On my final Sunday, we drove into the Zirkel Wilderness of Routt National Forest to the Slavonia trailhead not far from the tiny town of Clark, CO. Clark is only about 18 miles north of Steamboat, but its weather patterns are different enough from the more temperate valley of Steamboat that locals call it the “Clarktic Circle”. The only way you know you’re in Clark is a simple wooden sign along the road and an old-fashioned, offers-everything general store.
The Zirkel Wilderness has many hiking trails, but we were there to do the Zirkel Circle: an 11.2-mile loop connecting two beautiful, off-the-beaten-path alpine lakes.
I recognized the remoteness of this trail by the presence of a log book at the trailhead. If you don’t notify anyone else of your plans then go missing, your entry in this well-worn notebook is the only clue that will help rescuers find you.
With Chase’s experience to guide us, we chose the counterclockwise direction of the Circle, which offers a more gradual ascent (ha) and took us first to Gold Creek Lake. We’d actually considered doing this full Circle hike one time before but were chased off the mountain by an approaching thunderstorm. This time, we got an earlier start and got luckier in our gamble with Mother Nature.
Gold Creek Lake is about three miles or so into the hike. By that time we’d been hiking up, up, up alongside a roaring river and surrounded by nothing but trees and wildlife. I knew we were getting close when the canopy ahead appeared to break. Then over one final ridge, we were standing on the shore of a cool, calm, clear lake over which a bald eagle was soaring.
I could have spent all afternoon hanging out in the quietude of this lake, but because we were on a mission to complete the 11+ miles without encountering a thunderstorm, we stopped just long enough for appreciation and a big drink of water.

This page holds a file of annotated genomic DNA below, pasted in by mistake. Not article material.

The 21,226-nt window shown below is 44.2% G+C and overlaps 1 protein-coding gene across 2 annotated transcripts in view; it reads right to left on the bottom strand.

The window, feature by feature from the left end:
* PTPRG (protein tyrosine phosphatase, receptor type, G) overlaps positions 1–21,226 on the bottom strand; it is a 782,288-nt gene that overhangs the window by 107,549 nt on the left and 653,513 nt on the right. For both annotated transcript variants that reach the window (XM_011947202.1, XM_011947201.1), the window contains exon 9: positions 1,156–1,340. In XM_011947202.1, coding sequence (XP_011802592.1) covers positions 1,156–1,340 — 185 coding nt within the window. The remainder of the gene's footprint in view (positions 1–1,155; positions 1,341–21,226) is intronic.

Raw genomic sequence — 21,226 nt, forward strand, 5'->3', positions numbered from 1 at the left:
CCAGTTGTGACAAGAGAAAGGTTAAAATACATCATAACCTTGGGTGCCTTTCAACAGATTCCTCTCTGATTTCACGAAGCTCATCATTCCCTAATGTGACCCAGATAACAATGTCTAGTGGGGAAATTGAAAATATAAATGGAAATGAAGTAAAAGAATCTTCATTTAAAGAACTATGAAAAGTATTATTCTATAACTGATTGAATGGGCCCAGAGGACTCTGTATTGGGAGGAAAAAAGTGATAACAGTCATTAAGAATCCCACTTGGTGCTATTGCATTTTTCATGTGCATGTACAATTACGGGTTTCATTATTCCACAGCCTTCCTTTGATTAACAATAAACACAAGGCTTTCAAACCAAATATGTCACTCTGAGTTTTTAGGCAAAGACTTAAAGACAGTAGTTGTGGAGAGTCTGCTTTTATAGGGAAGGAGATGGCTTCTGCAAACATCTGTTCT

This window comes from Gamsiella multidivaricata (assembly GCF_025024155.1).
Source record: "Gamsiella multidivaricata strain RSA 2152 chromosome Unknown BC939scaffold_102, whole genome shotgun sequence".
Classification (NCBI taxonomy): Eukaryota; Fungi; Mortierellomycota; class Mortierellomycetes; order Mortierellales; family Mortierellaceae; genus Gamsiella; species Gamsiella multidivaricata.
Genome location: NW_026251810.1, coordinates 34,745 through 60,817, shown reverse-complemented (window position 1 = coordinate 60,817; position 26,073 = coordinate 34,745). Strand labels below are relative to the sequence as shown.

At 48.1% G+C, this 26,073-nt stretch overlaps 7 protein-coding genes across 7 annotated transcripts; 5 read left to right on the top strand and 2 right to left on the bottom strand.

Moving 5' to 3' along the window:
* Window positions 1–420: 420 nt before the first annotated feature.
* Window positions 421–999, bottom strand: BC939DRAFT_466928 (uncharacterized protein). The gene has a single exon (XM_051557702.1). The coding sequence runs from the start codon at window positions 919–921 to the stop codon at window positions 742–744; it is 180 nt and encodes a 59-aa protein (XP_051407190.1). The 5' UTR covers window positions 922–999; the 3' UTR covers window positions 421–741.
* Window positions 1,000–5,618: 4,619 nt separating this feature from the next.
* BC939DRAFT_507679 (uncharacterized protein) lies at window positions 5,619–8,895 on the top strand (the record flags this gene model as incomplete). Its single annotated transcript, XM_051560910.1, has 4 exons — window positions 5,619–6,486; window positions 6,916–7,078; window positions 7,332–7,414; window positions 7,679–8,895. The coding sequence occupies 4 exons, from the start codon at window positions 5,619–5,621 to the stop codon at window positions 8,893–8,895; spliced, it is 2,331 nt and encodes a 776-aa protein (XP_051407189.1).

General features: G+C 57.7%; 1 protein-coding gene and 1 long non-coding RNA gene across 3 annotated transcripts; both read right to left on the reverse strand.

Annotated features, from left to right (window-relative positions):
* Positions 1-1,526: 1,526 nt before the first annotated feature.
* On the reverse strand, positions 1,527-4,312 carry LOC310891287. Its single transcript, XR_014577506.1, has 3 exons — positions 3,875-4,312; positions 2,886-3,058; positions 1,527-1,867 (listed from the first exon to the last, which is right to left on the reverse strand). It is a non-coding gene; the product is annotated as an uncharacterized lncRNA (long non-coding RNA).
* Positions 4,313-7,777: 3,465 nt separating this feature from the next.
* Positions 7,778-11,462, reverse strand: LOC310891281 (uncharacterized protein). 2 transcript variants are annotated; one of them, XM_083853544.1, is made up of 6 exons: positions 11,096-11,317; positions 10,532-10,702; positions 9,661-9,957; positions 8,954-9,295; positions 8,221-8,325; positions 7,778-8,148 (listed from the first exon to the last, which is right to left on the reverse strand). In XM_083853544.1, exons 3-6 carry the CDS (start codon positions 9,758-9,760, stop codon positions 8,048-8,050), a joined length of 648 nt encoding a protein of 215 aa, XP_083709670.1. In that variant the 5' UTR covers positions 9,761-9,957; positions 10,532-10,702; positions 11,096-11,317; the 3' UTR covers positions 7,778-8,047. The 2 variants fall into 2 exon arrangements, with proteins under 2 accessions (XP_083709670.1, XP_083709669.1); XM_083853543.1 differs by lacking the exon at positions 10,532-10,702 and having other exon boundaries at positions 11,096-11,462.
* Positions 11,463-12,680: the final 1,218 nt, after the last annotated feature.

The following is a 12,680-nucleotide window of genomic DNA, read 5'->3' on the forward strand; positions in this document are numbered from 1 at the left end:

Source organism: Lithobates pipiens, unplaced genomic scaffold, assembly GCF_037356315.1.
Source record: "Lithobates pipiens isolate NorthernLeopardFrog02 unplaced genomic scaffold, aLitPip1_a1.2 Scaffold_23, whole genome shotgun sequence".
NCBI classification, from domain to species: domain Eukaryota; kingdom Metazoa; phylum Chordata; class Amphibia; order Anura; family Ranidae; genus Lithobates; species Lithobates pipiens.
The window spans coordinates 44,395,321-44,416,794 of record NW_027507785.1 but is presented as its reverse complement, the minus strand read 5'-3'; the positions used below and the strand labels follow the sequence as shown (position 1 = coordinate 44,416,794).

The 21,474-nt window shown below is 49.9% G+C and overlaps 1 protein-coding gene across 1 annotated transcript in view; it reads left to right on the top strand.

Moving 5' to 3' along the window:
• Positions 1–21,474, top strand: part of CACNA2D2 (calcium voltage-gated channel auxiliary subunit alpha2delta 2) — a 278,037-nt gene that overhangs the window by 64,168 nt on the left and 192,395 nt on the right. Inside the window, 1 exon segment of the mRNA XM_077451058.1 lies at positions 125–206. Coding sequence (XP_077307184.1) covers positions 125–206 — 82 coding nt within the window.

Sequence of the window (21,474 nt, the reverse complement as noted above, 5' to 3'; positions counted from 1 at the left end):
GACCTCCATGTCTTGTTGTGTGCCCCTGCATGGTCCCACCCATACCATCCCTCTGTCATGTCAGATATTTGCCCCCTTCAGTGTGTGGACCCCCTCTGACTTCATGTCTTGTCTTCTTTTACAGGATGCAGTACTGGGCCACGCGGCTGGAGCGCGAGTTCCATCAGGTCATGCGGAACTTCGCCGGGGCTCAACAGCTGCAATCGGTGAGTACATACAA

Between Gold Creek Lake and Gilpin Lake, the trail became significantly steeper and more difficult. Multiple times, I stopped, glanced up, thought optimistically that the mountain we were on must be the very top, then crested it and saw the trail climb even higher.
We climbed above the tree line, then toward and past 10,800 feet, and finally, about three miles after Gold Creek Lake, we made it.
I’d thought Gold Creek Lake was beautiful, but Gilpin Lake was incredible. Pristine, visibly untouched, and decorated by last winter’s snow even in mid-August. The turquoise blue of this lake among the craggy gray mountaintops was surreal.
I think I audibly said, “Wow,” and “This is amazing,” and other exclamations of awe a dozen times as we descended toward the shore. I could hardly take my eyes off it to watch where I was walking (an important task).
We found a couple boulders along the rocky shoreline where we could break for lunch. Neither of us spoke much as we visually drank it all in. A few other pairs and small groups of hikers were there with us, quietly scattered around the lake, several with dogs that were unfazed by the ice-cold water and still wanted to fetch sticks and balls tossed in.
I hated leaving it after my peanut butter sandwich was gone (and devoured quickly). It took so much effort to get there, I wanted to stay longer, but we still had five more miles to hike out and complete the Circle.
Our timing was good again, because we had to pick up our pace for the last couple miles when the sounds of thunder and shadows of dark clouds threatened. We stayed dry and safe, though I wondered about the other hikers we’d passed who were just starting their own treks.
When we got back to the truck, Chase and I were both pleasantly tired, ready to release our feet from their sturdy hiking boots, and thirsty for a cold drink.
For dinner that night, we split a large pizza and finished off every single stray topping that tried to stay in the box.
I’d say we earned it!